Thursday, March 11, 2010

China's Most Rapid Exports Growth in 3 Years: China Is World's Largest Exporter, Vale to Benefit

Another sign of a strong global economic recovery: Chinese exports rose higher than expected in February and recorded the most rapid growth of the last three years.

China since February is the world's largest exporter and its shipments are a good barometer of the productive activity in other countries, particularly of its main markets, the United States, Europe and Asia.

Foreign trade data released yesterday point to the consolidation of Chinese growth, with an increase of 45% of imports. The percentage is lower than the spectacular increase of 85.5% in January, but is within the analysts' forecasts. The increase in exports was 46%, more than double the 21% recorded the previous month.

Stephen Green, chief economist at Standard Chartered in China says that "Trade figures show a continued strong recovery in China and the world,", adding that the highest growth occurred in shipments to Asia (excluding Japan), Latin America, Africa and the Middle East, which reflects the recovery of developing countries.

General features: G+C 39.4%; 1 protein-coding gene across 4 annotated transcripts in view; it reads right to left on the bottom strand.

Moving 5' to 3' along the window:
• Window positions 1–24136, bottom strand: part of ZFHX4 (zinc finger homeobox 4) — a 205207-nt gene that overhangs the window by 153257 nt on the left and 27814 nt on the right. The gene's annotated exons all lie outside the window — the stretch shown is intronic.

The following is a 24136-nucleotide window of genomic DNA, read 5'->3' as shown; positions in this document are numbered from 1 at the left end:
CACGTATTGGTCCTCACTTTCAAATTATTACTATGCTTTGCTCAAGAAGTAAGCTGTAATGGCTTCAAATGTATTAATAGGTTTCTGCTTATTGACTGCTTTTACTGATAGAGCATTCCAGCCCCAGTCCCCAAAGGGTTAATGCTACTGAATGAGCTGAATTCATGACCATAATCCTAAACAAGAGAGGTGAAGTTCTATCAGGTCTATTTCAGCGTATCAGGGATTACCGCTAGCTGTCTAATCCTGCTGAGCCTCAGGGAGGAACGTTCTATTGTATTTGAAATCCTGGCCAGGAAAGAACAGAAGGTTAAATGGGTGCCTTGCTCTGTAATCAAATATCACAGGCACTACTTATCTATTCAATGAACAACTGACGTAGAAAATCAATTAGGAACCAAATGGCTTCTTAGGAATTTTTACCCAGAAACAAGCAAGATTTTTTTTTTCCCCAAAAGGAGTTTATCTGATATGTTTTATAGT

The emergents' continued recovery in 2010 will have positive impact on exports from China, said the economist.

Wang Tao, chief economist at UBS in China, noted that exports to the United States, European Union and Japan accounted for half the expansion in February and begin to approach the rate of growth in shipments to emerging countries. His expectation is that Chinese exports to grow between 25% and 40% in the coming months, taper off in the second half and close the year with an increase of 15% to 20%. In his assessment, net exports should contribute 0.5% of GDP growth in 2010, which most analysts believe will be 9% to 10%.

China has slowed the import of iron ore in February compared to the levels of the second half of 2009. Iron ore is the main agenda item of export from Brazil to China. Still, the purchases rose by 6% to 49 million tonnes, which could give ammunition to mining companies with regards to price negotiations with the Chinese in 2010.

According to Mr. Green, the February numbers indicate that demand for steel from China for iron ore "remains high".

The obvious Brazilian company to potentially benefit is VALE, which is also the target of foreigners who are once again flooding the Brazilian stock exchange Bovespa.

(With news from Agencia Estado in Brazil)

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